In normal hematopoiesis, TIMP-1 regulates the survival and proliferation of different cell types [15, 22]. However, its role in AML BM microenvironment is not yet clear. Therefore, we first evaluated the BM plasma and PB serum level of TIMP-1 in leukemic patients at diagnosis. We found detectable amounts of TIMP-1 both in BM and PB with a median concentration of 112.6 ng/ml (range 72.25–157.3 ng/ml) and 139.4 ng/ml (range 84.47–273.9 ng/ml), respectively (Figure 1A-1B). In particular, compared with control BM samples, the plasma levels were increased in AML patients (p ≤ 0.05). These results extend previous data in other hematological malignancies, such as pediatric ALL  and suggest the potential functional role of TIMP-1 within AML microenvironment. Moreover, they indicate the optimal concentration of TIMP-1 for functional studies.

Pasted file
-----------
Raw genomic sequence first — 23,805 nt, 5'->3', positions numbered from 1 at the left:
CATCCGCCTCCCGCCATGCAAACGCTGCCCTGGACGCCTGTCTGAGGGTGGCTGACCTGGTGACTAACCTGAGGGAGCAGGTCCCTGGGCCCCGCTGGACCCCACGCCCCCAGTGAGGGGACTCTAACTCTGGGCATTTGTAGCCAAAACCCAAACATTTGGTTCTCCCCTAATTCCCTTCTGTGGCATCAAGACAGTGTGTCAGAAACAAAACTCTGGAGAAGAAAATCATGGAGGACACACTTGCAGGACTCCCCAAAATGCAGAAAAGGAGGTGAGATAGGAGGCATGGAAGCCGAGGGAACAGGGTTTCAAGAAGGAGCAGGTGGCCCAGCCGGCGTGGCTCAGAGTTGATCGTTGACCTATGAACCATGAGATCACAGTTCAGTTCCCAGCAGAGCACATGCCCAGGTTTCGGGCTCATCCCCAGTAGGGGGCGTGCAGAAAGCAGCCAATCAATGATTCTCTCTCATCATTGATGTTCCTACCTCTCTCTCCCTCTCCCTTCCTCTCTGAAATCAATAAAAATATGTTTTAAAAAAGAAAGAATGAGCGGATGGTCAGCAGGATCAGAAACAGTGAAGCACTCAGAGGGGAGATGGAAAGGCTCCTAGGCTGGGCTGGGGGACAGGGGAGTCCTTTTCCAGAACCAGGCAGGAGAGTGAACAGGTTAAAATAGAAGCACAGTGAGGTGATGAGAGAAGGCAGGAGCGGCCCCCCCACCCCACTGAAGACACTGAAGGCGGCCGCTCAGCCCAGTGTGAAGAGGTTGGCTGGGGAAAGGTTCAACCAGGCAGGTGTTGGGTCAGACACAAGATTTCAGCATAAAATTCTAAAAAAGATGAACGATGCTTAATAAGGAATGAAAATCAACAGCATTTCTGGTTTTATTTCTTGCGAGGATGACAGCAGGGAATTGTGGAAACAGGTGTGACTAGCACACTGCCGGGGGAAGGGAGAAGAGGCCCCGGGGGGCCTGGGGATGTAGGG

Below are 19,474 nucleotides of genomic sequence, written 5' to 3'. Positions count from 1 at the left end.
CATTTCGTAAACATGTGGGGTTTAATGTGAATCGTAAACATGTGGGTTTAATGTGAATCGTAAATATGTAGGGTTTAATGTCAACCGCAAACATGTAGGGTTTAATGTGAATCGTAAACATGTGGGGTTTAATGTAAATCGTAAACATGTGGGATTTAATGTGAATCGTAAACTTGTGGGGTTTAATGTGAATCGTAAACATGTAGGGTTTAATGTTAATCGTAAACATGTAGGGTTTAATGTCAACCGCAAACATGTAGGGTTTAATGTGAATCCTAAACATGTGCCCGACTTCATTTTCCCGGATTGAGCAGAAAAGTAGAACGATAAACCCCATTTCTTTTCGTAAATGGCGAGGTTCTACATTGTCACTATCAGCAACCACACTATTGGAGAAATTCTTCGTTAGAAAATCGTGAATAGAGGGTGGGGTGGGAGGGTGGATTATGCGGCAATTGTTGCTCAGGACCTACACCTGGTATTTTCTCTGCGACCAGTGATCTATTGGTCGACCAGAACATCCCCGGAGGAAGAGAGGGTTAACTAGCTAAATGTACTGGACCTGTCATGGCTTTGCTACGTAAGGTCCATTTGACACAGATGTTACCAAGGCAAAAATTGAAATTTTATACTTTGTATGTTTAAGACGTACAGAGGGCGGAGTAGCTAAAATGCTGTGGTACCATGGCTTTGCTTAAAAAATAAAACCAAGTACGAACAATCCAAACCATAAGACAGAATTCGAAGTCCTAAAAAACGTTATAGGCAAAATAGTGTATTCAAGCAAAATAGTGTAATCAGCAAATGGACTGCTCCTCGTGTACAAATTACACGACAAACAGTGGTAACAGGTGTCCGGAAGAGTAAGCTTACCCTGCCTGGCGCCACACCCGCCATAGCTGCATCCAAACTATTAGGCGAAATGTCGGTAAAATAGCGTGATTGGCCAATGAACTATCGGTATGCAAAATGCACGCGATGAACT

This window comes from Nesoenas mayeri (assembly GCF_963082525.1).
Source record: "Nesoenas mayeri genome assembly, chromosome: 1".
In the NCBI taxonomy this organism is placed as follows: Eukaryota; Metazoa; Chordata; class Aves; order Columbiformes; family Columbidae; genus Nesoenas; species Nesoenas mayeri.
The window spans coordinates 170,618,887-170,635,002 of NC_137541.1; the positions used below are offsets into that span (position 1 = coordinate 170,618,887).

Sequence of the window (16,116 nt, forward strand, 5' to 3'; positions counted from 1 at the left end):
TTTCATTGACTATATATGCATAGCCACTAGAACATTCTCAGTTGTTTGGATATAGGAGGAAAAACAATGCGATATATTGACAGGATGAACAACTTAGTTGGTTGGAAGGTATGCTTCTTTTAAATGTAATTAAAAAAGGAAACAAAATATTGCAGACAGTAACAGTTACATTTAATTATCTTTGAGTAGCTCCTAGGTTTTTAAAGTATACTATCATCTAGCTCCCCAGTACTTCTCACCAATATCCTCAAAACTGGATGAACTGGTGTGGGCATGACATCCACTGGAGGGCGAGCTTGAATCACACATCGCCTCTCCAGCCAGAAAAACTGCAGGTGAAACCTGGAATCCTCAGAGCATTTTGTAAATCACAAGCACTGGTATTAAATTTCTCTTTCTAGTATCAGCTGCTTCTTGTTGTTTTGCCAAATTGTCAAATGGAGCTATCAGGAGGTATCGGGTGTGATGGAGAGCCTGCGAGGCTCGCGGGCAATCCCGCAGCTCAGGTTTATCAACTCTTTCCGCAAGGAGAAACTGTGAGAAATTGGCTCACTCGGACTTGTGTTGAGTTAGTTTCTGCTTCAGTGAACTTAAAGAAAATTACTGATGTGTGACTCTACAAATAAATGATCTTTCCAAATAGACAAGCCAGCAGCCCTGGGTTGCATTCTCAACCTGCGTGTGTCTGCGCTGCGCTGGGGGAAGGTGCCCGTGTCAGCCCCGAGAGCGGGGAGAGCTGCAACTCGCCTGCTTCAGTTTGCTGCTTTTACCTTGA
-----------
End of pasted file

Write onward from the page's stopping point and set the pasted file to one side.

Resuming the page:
In our previous work , we found that TIMP-1 increases the clonogenic efficiency of normal HSPCs isolated from umbilical CB units. Thus, we studied the effects of increasing concentration of TIMP-1 (ranging between 10–300 ng/ml) on the clonogenic output of 14 primary AML at diagnosis. As shown in Figure Figure2A,2A, TIMP-1 (at 100 ng/mL) significantly increased colony formation (CFU-L) from AML patients (p ≤ 0.01). In addition, the CFU-GM growth was positively enhanced by TIMP-1 (Supplementary Figure S1, p ≤ 0.01).